Michael Diamond is a connoisseur of some of the rarest sideshow displays and apparatus in the UK. The alternative entertainer owns oddities such as the elephant-headed boy from Brading Waxwork Museum and several shrunken heads on display in the collector's "Freak Room." 

But hidden away in the corner, covered in a blanket, is a display cabinet with heavy chains. It is the home of a haunted ventriloquist doll called Mr. Fritz, which, according to Diamond, was captured blinking and moving its mouth during a video recording. 

The doll has struggled to find a home since 1945, but Diamond says that it's going to stay at his house, specifically the "Freak Room." The doll was given to him earlier by a former prisoner at a Nazi World War II camp, but it's no ordinary doll. 

Mr. Fritz A haunted ventriloquist doll called Mr. Fritz, which, according to Diamond, was captured blinking and moving its mouth during a video recording.  Photo: Photo: Michael Diamond/SWNS.COM

Similar to the infamous "Annabelle," Mr. Fritz starred in a disturbing  GoPro video over two evenings on September 19 and 20. When Mr. Diamond saw the footage, he was shocked to see the doll's mouth and eyes moving, as if the cabinet opening by itself isn't scary enough.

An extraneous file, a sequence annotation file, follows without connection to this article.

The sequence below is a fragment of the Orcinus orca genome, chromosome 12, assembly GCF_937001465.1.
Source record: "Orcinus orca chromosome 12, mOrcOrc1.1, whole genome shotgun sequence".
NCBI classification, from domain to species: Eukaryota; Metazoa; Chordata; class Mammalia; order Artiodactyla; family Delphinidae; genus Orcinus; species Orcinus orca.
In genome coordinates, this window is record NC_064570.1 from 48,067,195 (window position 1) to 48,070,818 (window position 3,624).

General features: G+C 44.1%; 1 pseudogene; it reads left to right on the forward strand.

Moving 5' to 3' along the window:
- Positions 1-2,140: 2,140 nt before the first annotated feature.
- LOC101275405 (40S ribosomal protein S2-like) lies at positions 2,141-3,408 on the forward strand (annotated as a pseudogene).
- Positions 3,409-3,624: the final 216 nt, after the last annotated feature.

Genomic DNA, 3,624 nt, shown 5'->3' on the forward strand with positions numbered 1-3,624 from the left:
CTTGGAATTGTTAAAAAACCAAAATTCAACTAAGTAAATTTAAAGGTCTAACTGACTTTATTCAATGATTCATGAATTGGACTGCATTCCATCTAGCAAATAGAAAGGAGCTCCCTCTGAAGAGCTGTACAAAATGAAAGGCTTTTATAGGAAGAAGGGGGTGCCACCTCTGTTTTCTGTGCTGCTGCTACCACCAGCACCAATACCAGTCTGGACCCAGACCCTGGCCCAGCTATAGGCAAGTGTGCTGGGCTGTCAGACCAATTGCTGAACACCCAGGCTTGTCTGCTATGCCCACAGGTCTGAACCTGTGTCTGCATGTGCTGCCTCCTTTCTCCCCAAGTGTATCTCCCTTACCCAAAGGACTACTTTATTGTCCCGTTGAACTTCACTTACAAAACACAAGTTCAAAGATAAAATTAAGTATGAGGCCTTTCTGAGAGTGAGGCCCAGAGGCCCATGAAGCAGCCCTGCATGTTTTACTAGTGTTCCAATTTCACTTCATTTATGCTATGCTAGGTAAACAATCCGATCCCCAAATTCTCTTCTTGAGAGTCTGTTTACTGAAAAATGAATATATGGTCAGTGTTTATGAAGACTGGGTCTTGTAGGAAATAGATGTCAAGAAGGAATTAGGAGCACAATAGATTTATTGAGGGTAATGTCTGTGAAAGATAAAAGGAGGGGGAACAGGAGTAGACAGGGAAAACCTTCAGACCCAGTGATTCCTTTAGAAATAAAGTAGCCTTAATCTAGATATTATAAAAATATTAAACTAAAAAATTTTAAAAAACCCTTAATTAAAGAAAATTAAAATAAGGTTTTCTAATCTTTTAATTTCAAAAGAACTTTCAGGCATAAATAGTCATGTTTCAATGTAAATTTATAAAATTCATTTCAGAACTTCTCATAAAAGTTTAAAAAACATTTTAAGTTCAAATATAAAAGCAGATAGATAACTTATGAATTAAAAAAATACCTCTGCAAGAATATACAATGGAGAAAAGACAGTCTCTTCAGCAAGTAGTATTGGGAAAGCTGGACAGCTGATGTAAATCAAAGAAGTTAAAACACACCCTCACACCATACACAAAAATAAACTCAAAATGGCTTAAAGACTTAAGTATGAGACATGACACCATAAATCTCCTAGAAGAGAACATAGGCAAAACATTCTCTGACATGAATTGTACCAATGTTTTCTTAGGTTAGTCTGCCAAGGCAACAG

Michael, 48, who is married to Sally, 46, and has two children, Amber, 19, and Caleb, 11, said that he "had a weird feeling in [his] stomach," when he watched the playback. He said that he wanted to set a camera in front of the doll because he noticed that the cabinet door "kept coming off its latch."

The oddities collector said that he was taken back by paranormal activity. However, he wouldn't admit that he's "scared of Mr. Fritz but," but said that he's "wary of it."

An American prisoner made the doll at Stalag II-B, a German World War II post in the town of Czarne in Poland. He believed that the owner used to be a ventriloquist before he was held captive by the Nazis. 

After the war, Mr. Fritz traveled to America be and was owned by an antique shop in Myrtle Beach, South Carolina. It eventually came to the UK when a local militaria collector gave it in July. 

He said that his "wife and daughter both hate it," but insisted that he wants to "give it a permanent home." Diamond stated that he gets "emotionally attached to [his] collections." To stop it from ever happening again, Michael covered it in a blanket and chained the box up.